Why Failure is Good for Meeting and Event Planners

I Fail all of the time and I use a capital F in fail because some of the failures that I have had have been some amazing doozies worthy of a spot in the Guinness Book of world records.

What makes me different than many is that I am actually proud of many of my failures and have no problem sharing the fact that I am far from perfect……….

The difference between me and the masses when it comes to failure is that I do not make excuses for the things that go wrong, I try and learn from the failure so that the next time I approach a problem, I do it with a little more knowledge than I had the day before.

This is what can make failure a good thing, important and and necessary. Without failure, you cannot have success. If you do not try, you cannot fail, if you cannot fail, than you cannot possibly succeed. Success comes from your ability to look at your failures and figure out why they turned into heeping piles and crap instead of amazing triumphs.

Think about this, you took a lot of time to plan and implement something that turned into an epic failure, you did not go into it thinking that it was going to collapse, so it is on you to figure out why it toppled over and then create a plan to keep it standing or clear away the debris for the next time.

If you are always trying new sessions, new styles, new speakers or perhaps trading the boring rubber chicken for Indian or Mexican food, not all attendees are going to like what you do and that is the point. You are challenging people to have a little passion, a different view and an opinion. Sometimes you will fail, sometimes you will succeed, sometimes you will have to go back to the drawing board and think about it, but understanding why something soars or crashes makes it possible to recreate, reinvent or scrap.

Here is an example of how failure can actually be turned into a success.

A few years ago before Pecha Kucha was a rage, we convinced a client that they should try something different. We all sat around and decided that all of the speakers on the second afternoon would only have 10 minutes.. no more, that was it, stick a fork in them, we were turning off the sound if they went over their alotted time. They would not have any PowerPoints but could have one picture that we would put up on the screen… a background if you will.

This started out being a cool idea and ended up being a disaster on the planning end. The speakers were not used to this, some of them went over time, some of them could not speak without 80 slides and some talked like chipmunks on crack trying to get mountains of information crammed into the 10 minute limit. It was like a 3 ring circus with no ringmaster and 50 lions.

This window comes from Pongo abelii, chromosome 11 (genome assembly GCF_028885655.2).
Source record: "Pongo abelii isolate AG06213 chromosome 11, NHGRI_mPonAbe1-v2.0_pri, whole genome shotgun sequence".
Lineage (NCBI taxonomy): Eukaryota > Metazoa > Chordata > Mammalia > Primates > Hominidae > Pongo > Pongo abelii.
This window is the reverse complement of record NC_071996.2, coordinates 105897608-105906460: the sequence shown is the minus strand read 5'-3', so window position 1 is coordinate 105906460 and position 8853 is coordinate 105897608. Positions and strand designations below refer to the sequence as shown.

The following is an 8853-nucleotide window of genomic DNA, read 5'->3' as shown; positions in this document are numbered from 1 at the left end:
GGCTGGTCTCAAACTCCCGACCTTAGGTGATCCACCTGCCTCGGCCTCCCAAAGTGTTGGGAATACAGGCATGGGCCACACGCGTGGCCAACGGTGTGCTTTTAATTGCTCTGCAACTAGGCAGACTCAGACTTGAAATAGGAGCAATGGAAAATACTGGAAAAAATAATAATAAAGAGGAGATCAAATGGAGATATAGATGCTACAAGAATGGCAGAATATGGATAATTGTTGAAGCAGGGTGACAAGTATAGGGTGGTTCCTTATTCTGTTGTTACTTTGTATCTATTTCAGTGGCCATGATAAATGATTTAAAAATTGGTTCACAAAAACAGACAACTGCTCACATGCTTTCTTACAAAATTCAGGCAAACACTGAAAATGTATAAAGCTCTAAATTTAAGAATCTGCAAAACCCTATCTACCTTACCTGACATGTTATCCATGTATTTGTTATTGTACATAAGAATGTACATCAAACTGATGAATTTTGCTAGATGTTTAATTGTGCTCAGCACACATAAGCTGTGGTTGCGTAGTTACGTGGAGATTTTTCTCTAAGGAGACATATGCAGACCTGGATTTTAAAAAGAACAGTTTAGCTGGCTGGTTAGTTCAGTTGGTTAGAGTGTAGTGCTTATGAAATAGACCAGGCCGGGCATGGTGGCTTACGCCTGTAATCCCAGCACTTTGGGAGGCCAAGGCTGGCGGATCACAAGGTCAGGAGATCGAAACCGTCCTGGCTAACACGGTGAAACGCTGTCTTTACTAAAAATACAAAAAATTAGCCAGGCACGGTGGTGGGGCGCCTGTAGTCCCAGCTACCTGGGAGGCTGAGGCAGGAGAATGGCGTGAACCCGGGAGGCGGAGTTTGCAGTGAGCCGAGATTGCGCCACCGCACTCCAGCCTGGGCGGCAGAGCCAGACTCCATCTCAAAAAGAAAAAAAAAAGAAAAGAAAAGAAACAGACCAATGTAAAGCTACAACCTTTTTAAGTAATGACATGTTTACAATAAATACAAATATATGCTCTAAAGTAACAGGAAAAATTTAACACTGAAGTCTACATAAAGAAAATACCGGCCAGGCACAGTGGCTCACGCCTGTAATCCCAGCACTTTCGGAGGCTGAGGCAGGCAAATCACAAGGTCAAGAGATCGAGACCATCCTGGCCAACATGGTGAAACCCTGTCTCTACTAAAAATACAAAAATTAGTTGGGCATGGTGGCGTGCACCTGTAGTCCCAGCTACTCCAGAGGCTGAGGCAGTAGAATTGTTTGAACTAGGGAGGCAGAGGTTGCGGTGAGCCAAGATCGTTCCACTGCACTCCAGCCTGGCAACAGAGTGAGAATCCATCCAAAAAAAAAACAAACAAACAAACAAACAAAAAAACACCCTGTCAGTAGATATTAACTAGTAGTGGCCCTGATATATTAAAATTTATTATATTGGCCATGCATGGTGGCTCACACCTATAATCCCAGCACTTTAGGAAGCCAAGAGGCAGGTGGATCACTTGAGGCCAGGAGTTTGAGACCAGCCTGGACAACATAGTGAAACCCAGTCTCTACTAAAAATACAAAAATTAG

From our perspective, it was a nightmare…. a pure and epic failure.

The client said… We are never doing that again.

But viewed from a different angle, from an attendee perspective, it was unique, it was new and it was happening. The surveys came back and our little experiment in terror was the highest rated portion of the conference. What we perceived as a failure was the thing that all of the conference attendees loved the most. They liked the style, they liked the spontaneity and most of all they liked the no powerpoint rule. The attendees were actually having fun, laughing and thinking.

That is when we went back to the drawing board and figured out that it was not the idea that failed, it was the implementation. We worked to get the speakers on board early the next conference, we let them know what was expected and we made sure that their was an understanding………….BAM, the next time around it went like clockwork. Now, the speakers were ready, presenting one point (not 100) and knowing that they had to move off because the next speaker was coming right behind them.

Most would have abandoned the idea and gone back to the old way. What we learned was that our idea was 100% great, it was us that was the problem and we worked to fix that issue, thus saving an amazing idea.

So, I guess the moral of the story is go out on a limb and try something new. If you fail, so what, you can now cross that off the list and know that it will not work, you may be surprised that a failure is nothing more successfully understanding how to not do something.

Keith Johnston

Keith Johnston

Keith is the Managing Partner of i3 Events but is most widely known as the outspoken publisher of the event industry blog PlannerWire. In addition to co-hosting the Bullet List and Event Tech Pull Up Podcasts, he has been featured in Plan Your Meetings, Associations Now, Convene, Event Solutions, and has appeared on the cover of Midwest Meetings Magazine.

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